Maybe I’m too innocent or lead en excessively sheltered life, but I have to admit that this news story shocked me. In the United States a computer games company is planning to release a game called School Shooter: North American Tour 2010. The ‘game’ is loosely based on the 1999 shootings at Columbine High School in Colorado in the United States, in which 12 students and one teacher were killed. In the ‘game’ the player’s task is to shoot as many teachers and students as possible. Even more amazingly and shockingly, the ‘game’s’ author has explained his ‘product’ by saying that ‘nobody has ever tried create a proper game about a school shooting’ – adding for good measure that he was more shocked by the demonisation of the Columbine killers than by what they did.
The website that was intending to host this particular piece of utter nastiness has changed its mind and has pulled it (but only after coming in for severe criticism), but the author still intends to release the ‘game’.
I rather hope that my response to this is not that untypical, but I am bound to wonder whether School Shooter is in the end that much different from hundreds of products that are freely sold and used and which have at their core an encouragement of mindless and sometimes extreme violence. School Shooter seems worse because its narrative is so close to actual (and repeated) events, and for me perhaps because of its educational setting; but the idea of the player shooting and killing defenceless targets is hardly unique in the computer gaming industry.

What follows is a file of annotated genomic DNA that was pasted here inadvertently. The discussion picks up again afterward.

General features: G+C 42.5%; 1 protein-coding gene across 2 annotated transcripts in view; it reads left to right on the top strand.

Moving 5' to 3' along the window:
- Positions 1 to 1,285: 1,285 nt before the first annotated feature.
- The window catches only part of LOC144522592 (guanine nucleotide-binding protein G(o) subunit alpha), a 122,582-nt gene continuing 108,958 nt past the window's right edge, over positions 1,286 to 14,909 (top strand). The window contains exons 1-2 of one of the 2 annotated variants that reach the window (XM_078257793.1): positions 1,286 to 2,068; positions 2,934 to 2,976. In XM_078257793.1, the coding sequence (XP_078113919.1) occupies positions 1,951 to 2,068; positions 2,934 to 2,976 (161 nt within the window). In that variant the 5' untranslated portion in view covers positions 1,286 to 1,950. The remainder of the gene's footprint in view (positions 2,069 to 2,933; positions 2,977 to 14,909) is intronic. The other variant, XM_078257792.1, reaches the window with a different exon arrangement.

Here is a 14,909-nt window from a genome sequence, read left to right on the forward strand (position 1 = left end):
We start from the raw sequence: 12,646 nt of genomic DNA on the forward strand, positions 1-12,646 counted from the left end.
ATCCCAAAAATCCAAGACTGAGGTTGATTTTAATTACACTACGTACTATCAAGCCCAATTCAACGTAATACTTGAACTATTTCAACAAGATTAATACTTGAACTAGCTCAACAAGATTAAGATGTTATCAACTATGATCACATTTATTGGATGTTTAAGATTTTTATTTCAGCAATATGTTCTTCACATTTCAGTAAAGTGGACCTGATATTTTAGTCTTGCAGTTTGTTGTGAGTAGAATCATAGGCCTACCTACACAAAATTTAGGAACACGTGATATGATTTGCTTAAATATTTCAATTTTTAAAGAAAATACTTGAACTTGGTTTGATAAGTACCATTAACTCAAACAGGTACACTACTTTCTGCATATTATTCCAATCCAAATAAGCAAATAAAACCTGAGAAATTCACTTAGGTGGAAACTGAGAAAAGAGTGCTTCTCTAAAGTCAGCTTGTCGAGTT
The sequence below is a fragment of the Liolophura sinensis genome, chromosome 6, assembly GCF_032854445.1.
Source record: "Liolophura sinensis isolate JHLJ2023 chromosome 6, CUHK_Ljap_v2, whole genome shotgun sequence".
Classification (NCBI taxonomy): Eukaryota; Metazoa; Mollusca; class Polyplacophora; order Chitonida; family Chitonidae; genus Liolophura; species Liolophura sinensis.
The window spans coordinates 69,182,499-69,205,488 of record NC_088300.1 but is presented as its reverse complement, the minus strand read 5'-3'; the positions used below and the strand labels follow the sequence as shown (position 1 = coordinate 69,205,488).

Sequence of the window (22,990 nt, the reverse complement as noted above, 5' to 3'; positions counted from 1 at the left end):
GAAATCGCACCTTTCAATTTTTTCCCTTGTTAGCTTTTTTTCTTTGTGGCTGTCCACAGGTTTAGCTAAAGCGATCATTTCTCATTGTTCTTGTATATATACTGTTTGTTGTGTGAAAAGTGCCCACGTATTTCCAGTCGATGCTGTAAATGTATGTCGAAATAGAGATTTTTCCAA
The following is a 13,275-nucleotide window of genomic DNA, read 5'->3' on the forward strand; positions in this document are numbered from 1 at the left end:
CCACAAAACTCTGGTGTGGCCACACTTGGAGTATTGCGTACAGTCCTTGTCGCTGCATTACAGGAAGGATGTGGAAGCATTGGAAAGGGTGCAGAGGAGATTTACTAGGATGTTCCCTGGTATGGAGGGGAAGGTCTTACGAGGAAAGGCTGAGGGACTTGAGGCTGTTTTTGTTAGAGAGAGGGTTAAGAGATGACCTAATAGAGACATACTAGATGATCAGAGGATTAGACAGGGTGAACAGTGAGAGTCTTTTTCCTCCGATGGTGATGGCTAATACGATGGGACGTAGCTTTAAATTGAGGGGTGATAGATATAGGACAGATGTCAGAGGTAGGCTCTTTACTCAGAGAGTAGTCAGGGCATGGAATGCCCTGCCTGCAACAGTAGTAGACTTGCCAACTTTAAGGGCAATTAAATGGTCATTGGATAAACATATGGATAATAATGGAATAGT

Computer games may seem very remote from ‘real’ life, but for some fans this dividing line can be alarmingly blurred. It may be time to look again at this whole sub-culture to see what values it is promoting or casting in ethical fog.Explore posts in the same categories: culture, society comment below, or link to this permanent URL from your own site.